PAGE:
What does all this say to you? To me it screams out that the ability to carry the puck, or pass it in with control, is a fantastic proxy for winning the neutral-zone and transition-game battle! Giroux isn't good because he carries the puck in, he carries the puck in because his strong play has given him the opportunity. The more the conditions dictate the decision, the better controlled entries measure how well teams and players are doing in the neutral zone. It is precisely because as I see it the conditions drive the entry decisions that I think it's such a good thing to track.

Conclusion and Suggestions

While Geoff and Eric only have 22 games so far this season, a preliminary look at the data indicates that zone entries, especially those where the puck is carried in, may tell us a lot about who is excelling in the neutral zone, on transitions from offense to defense and vice versa. This is quite promising and I have a few quick suggestions for ways they could use these stats.

Firstly, I would put it in percentages as we do for Corsi. In other words carried-in entries for divided by carried-in entries for and against. I would also consider weighting them differently to come up with one overall number. People often ask about high-value shots and other notions related to shot quality. In this case, there appear to be high-value entries and low-value entries. Another thing to look at is how often the opponents carry it in with different defenseman on the ice.


  1. As we talked about on BSH, I agree that when I talk about marginal strategy changes I veer from "proven by data" to "my hunch based on the data".

    And like I said there, my hunch is partly based on the preconceived notion that in sports, people generally tend not to use boom/bust strategies as much as they should because the downside stands out too strongly in their memories -- teams play for one run too much in baseball, players don't go for enough on their second serve in tennis, teams don't go for it on fourth down enough, etc.

    Dumping it in achieves so little that my intuition strongly suggests that teams will be better off either forcing a controlled entry or backing up and trying again when carrying it in does not appear to be easy. And sports history tells me that fans and coaches probably hold failed carry-ins against players more strongly than they should.

    As for the idea of putting it in percentages...that's something we have to do with Corsi to remove scorer bias, but it costs us information about whether a player's success is at the offensive or defensive end. Since the zone entry project only has a single scorer so far, I don't see the advantage of collapsing offense and defense into a single net score.

    I have looked at how often the opponents carry it in with different defensemen (see the summary after 7 games, for example). I left it out this time around because frankly it didn't make for an interesting story -- the results were mixed and I wasn't sure what to make of it. I think the problem is that the best defenders also tend to face the best forwards, who are in turn the most likely to carry the puck in. With a league's worth of data, you could sort through that by comparing the carry-in percentage to what the opponents average (weighted by ice time against), but with one team's data I didn't see how to get there.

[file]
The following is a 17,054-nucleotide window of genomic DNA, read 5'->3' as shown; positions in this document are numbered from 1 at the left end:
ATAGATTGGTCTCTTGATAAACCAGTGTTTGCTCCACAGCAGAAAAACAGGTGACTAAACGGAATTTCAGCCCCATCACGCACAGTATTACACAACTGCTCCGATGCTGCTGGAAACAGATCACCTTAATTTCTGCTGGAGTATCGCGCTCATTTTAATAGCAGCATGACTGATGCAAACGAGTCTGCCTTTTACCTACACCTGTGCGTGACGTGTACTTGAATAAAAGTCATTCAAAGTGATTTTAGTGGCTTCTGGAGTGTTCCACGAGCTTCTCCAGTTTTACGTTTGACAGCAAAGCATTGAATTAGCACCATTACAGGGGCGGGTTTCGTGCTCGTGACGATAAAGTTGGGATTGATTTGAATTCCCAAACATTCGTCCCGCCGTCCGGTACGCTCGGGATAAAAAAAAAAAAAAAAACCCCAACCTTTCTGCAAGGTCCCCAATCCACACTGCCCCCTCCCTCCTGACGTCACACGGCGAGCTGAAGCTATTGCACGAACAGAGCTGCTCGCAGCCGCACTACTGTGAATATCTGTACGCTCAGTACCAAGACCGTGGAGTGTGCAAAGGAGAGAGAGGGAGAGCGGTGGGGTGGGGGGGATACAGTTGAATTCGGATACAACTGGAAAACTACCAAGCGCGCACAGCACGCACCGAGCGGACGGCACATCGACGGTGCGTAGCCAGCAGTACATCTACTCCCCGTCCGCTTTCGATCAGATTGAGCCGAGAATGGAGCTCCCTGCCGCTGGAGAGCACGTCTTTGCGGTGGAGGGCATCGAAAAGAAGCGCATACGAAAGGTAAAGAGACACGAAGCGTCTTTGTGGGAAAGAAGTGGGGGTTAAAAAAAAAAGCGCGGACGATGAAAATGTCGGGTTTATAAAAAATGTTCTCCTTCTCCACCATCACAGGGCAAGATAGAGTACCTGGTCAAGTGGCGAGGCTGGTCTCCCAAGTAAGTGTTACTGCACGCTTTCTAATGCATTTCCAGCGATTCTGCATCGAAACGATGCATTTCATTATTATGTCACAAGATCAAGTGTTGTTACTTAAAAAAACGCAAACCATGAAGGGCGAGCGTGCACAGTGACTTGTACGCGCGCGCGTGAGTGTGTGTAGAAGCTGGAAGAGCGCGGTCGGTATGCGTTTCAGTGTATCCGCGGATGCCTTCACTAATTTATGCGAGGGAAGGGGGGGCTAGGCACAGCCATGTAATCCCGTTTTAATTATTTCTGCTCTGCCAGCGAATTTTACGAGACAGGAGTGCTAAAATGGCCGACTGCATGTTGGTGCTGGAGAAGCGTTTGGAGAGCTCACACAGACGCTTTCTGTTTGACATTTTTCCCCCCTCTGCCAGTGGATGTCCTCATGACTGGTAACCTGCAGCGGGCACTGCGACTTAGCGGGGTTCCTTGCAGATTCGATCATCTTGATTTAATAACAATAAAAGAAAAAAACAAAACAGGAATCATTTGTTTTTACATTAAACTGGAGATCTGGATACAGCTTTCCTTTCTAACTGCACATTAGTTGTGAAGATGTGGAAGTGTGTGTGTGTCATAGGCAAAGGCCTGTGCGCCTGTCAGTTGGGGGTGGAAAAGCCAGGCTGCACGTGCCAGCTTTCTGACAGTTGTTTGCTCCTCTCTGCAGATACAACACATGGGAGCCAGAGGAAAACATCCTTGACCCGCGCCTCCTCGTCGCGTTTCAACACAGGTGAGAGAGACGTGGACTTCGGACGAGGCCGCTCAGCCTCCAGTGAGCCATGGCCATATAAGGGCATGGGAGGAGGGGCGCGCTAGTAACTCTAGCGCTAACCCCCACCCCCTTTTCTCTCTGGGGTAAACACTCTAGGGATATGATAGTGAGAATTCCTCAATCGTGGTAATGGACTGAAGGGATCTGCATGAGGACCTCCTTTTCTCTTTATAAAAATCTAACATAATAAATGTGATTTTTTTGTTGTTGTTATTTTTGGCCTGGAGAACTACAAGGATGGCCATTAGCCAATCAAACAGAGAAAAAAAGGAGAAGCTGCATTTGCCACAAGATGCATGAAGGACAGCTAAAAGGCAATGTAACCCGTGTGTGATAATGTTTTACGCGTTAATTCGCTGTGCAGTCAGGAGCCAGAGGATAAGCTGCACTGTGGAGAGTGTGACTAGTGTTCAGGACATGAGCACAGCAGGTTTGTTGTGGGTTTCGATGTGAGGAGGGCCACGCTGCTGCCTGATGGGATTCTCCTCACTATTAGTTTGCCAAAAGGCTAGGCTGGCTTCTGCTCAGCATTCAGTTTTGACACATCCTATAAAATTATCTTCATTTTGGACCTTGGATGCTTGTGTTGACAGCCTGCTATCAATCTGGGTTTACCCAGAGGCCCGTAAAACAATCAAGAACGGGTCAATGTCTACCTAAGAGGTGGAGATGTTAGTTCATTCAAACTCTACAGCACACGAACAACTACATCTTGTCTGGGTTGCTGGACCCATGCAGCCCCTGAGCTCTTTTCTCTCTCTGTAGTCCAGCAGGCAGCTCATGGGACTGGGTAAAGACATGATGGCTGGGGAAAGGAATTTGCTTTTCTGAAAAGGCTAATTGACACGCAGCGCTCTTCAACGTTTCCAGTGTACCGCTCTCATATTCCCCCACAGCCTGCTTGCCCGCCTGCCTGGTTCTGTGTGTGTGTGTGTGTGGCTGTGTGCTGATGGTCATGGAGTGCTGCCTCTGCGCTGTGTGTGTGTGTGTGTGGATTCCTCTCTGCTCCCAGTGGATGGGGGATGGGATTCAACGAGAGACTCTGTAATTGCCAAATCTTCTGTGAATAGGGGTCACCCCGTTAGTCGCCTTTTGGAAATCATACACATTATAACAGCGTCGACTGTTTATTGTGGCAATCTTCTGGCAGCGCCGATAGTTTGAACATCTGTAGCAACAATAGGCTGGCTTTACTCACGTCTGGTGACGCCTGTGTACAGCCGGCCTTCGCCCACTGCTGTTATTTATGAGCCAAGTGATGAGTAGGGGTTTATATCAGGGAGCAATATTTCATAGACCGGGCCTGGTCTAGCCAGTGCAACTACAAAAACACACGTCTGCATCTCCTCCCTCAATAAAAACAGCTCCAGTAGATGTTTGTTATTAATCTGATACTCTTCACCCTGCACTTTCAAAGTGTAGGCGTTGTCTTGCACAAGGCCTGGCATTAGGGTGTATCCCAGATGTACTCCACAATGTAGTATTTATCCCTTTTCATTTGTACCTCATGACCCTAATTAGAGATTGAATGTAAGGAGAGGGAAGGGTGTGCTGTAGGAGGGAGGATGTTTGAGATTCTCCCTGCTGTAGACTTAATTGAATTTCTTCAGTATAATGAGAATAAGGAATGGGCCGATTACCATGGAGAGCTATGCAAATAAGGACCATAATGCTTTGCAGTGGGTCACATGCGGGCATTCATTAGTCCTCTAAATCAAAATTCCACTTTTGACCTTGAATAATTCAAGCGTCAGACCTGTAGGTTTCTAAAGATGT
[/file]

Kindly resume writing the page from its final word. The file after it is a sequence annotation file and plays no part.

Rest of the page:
2. We're somewhat going in circles here, and again I think we are 90% in agreement.

    Like I said in the article and over at BSH, I agree with your intuition and suspect teams probably do dump it in too often. I've wondered why teams don't back up and try again more often and even why they don't use more extreme strategies like passing it back to the goalie for line changes instead of just giving up the puck.

    You definitely make a good point on the scorer. A reason I like percentages are standardizing it so it looks like what we're used to with Corsi/Fenwick. Maybe a better suggestion is to use something equivalent to Corsi rate where it's controlled entries for minus controlled entries against divided by TOI/60. I think there is an advantage to combining them, which is that it tells you how the neutral-zone/transition battle is going overall.

    Breaking it down in more detail and looking at the percent of the time guys carry it in as you've done is great but I can think of no better way to get a quick grasp of who is winning the battle in the middle than either a +/- rate or Corsi-style percentage with controlled entries. I think you've really got something there.

    As for defensemen and carries in against, I see your point. Maybe once the season gets late you can do some small-sample pilot type stuff by looking at opponents you play several times in something like WOWY but with opponents. Look at how each defenseman or pairing does against the Ovechkin line, for example. Or maybe you could group them somehow by TOI or Corsi or something to see how they do against top players. Either way, you'll have to get more data and even then be dealing with some small sample sizes.

    Anyway, just some suggestions, I look forward to seeing what else you come up with.